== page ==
Association of genetic type with location targets situations where genetic types are differentiated for the locations in which they occur. Individuals differing in genetic type therefore tend to be separated more distinctly in space than individuals of the same genetic type. The degree to which the genetic types differ is not of concern so far. To allow for the assessment of closeness to perfect association, a threshold distance is to be specified, beyond which spatial separation can be considered to be effectively complete. Thresholds are allowed for by the parameter *u*, which is applied in the normalization of difference measures to scales appropriate for association analyses (see Sect. 3). Perfect association is then reached if individuals of the same genetic type reside at the same location, while individuals with different genetic type are separated by a spatial distance of at least *u*.

If special threshold distances are not preset by the problem at hand, consideration of several thresholds is useful in order to identify distances for which the association changes distinctly. The present association measures allow for this kind of special inference, since they decrease (not necessarily strictly) with increasing *u* (for a proof see "Appendix 1"). Thus, the thresholds could indicate the existence of distances within which family structures can build up, for example, while beyond the threshold distance individuals mix more or less freely. A more comprehensive picture of the distribution of genetic types in space therefore results from consideration of “association profiles”, where the trait-to-trait level of association is plotted against the threshold values *u*. Association profiles can also be considered at the state-to-trait level in order to distinguish individual genetic types for their spatial distribution patterns.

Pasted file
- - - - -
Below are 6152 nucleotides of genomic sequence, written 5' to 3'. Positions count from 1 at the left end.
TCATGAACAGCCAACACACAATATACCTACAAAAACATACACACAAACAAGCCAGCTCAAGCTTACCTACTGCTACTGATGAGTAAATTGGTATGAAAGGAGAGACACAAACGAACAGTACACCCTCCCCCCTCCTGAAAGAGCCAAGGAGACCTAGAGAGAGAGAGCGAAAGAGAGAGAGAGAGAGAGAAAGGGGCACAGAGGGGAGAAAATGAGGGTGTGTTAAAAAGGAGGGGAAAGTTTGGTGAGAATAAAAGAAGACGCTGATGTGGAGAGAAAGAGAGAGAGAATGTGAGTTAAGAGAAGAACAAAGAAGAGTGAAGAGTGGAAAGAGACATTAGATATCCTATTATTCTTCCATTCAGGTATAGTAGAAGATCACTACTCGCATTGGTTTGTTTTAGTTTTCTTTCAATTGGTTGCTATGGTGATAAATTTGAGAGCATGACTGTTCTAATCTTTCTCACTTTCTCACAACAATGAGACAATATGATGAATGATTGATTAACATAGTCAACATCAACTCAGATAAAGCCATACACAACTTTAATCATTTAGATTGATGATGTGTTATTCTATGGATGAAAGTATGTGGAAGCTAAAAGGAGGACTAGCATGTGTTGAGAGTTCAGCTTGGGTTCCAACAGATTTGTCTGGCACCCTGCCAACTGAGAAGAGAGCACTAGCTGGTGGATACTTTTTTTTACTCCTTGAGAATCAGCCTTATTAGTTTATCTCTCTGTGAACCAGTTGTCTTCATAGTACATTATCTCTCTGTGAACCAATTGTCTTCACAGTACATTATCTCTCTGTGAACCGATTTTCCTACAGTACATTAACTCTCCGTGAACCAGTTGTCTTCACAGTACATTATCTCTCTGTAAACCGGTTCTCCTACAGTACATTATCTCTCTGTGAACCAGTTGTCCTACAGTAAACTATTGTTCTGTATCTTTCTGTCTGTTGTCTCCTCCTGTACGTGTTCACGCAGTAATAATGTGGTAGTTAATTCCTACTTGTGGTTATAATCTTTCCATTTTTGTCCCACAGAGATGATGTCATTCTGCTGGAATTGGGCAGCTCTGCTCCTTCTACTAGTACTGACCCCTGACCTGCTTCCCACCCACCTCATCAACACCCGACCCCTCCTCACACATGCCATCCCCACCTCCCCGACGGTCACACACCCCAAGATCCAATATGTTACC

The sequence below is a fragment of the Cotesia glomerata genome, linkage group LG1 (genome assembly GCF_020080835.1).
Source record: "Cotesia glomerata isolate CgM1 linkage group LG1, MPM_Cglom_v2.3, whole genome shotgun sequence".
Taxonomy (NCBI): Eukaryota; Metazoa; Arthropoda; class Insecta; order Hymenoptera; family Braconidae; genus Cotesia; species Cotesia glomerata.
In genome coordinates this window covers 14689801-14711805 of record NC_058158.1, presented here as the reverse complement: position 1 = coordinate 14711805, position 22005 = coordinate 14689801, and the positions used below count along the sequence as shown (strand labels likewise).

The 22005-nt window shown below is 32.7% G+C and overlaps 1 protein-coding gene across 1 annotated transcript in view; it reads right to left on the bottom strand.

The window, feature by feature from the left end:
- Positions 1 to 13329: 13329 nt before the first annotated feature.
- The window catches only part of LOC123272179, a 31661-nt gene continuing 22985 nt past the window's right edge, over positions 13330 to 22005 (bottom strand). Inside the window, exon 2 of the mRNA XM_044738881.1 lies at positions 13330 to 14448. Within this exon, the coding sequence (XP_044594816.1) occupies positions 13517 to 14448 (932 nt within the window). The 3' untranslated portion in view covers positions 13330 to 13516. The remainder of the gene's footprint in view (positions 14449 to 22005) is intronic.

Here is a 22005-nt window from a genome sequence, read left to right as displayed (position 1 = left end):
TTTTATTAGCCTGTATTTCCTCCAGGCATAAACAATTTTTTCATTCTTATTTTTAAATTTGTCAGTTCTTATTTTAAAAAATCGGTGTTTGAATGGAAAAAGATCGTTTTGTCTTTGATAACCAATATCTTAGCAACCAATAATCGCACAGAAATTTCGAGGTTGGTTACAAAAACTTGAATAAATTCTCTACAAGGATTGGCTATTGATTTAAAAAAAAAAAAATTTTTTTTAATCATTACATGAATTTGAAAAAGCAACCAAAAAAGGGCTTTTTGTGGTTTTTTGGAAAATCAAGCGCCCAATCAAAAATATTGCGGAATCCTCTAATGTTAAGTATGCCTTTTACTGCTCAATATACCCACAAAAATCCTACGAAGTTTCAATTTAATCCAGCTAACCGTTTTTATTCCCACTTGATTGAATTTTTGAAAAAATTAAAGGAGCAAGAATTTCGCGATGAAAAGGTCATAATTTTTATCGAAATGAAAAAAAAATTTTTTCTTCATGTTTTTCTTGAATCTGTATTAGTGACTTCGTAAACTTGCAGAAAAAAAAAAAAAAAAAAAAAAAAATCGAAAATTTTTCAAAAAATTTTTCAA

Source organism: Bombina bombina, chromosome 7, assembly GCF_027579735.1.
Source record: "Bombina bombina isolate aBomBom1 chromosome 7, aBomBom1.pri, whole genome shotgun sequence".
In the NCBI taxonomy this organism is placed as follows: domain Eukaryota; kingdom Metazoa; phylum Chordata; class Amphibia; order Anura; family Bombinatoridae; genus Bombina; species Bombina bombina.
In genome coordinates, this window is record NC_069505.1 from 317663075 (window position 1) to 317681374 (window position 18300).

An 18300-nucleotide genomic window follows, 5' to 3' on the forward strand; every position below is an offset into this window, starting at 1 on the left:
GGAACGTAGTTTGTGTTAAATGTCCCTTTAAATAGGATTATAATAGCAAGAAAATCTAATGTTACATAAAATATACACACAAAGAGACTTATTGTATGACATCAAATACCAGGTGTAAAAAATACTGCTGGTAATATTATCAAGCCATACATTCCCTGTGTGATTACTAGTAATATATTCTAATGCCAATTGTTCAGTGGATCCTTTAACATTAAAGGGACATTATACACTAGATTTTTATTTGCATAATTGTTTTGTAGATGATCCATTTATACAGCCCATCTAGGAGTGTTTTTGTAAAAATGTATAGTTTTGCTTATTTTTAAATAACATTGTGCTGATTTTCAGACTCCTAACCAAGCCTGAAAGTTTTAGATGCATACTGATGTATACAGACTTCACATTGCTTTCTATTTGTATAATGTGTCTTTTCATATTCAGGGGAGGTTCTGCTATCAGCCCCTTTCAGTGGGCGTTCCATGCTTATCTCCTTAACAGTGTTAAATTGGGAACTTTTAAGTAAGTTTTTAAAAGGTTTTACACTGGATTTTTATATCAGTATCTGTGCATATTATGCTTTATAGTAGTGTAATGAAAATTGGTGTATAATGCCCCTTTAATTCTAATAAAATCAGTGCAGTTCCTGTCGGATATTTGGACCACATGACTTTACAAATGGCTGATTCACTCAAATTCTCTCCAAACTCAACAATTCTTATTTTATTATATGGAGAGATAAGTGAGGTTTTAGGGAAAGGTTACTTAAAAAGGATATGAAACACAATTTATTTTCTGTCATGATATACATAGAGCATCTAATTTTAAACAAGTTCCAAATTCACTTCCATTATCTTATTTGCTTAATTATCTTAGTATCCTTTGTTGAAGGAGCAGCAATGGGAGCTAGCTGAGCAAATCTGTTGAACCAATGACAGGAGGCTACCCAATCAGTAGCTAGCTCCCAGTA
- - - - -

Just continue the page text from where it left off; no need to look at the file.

In the reverse direction, association of locations with genetic types addresses differentiation among locations for the genetic types found at these locations. Apparently, spatial arrangement of the population members has no effect on association in this direction. If each location is occupied by a single individual only, the results of "Appendix 2" demonstrate that the association of locations with genetic types specializes to the average genetic difference between two different members of the population. Under the additional assumption of binary differences between genetic types, it turns out that association is identical to Simpson’s index of diversity (Simpson 1949) when defined as the probability of drawing without replacement two individuals (locations) that differ in their genetic type (see "Appendix 2").